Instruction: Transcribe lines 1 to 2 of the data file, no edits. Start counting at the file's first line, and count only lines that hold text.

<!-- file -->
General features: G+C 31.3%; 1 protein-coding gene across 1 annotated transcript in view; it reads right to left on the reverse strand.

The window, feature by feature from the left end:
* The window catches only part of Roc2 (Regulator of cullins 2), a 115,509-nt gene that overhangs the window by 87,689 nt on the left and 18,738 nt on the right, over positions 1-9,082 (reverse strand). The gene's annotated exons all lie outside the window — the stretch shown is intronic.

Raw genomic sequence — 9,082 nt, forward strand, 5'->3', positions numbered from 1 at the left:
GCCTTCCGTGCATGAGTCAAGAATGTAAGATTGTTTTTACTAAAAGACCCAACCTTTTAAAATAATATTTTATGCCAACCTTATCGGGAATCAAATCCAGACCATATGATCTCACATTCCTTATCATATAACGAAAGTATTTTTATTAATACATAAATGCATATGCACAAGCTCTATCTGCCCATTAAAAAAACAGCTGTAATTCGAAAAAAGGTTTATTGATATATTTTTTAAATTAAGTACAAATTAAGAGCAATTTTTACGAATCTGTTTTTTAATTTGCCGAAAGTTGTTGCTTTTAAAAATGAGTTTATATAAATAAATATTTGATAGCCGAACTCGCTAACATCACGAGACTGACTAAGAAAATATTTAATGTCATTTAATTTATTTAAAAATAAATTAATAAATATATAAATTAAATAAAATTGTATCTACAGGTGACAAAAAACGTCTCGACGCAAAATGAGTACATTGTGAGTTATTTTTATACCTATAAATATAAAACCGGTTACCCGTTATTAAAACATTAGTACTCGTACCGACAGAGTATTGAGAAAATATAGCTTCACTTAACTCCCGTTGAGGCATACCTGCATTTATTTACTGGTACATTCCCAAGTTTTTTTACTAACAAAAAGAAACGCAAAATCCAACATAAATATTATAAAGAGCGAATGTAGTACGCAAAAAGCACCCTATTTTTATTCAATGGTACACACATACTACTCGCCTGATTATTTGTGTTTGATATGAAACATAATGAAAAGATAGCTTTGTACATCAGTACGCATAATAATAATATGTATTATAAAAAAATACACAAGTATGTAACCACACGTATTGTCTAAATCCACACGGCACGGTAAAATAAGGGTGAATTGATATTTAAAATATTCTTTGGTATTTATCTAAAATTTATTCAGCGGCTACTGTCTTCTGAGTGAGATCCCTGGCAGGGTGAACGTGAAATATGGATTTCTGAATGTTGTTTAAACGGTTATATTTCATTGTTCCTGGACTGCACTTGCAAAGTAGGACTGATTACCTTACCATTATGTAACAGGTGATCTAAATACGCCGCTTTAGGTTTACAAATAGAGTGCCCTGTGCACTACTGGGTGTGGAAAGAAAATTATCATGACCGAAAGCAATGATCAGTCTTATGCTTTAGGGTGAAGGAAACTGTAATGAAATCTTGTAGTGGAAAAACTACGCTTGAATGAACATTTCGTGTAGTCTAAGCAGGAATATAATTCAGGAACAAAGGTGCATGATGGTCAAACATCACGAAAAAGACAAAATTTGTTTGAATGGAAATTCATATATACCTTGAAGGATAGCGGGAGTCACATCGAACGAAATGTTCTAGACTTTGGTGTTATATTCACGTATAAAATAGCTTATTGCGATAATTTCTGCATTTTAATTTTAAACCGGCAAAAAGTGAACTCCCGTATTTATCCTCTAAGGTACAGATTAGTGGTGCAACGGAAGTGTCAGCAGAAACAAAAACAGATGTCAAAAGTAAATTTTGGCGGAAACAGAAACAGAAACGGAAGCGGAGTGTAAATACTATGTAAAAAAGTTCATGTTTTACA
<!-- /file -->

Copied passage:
General features: G+C 31.3%; 1 protein-coding gene across 1 annotated transcript in view; it reads right to left on the reverse strand.

The window, feature by feature from the left end: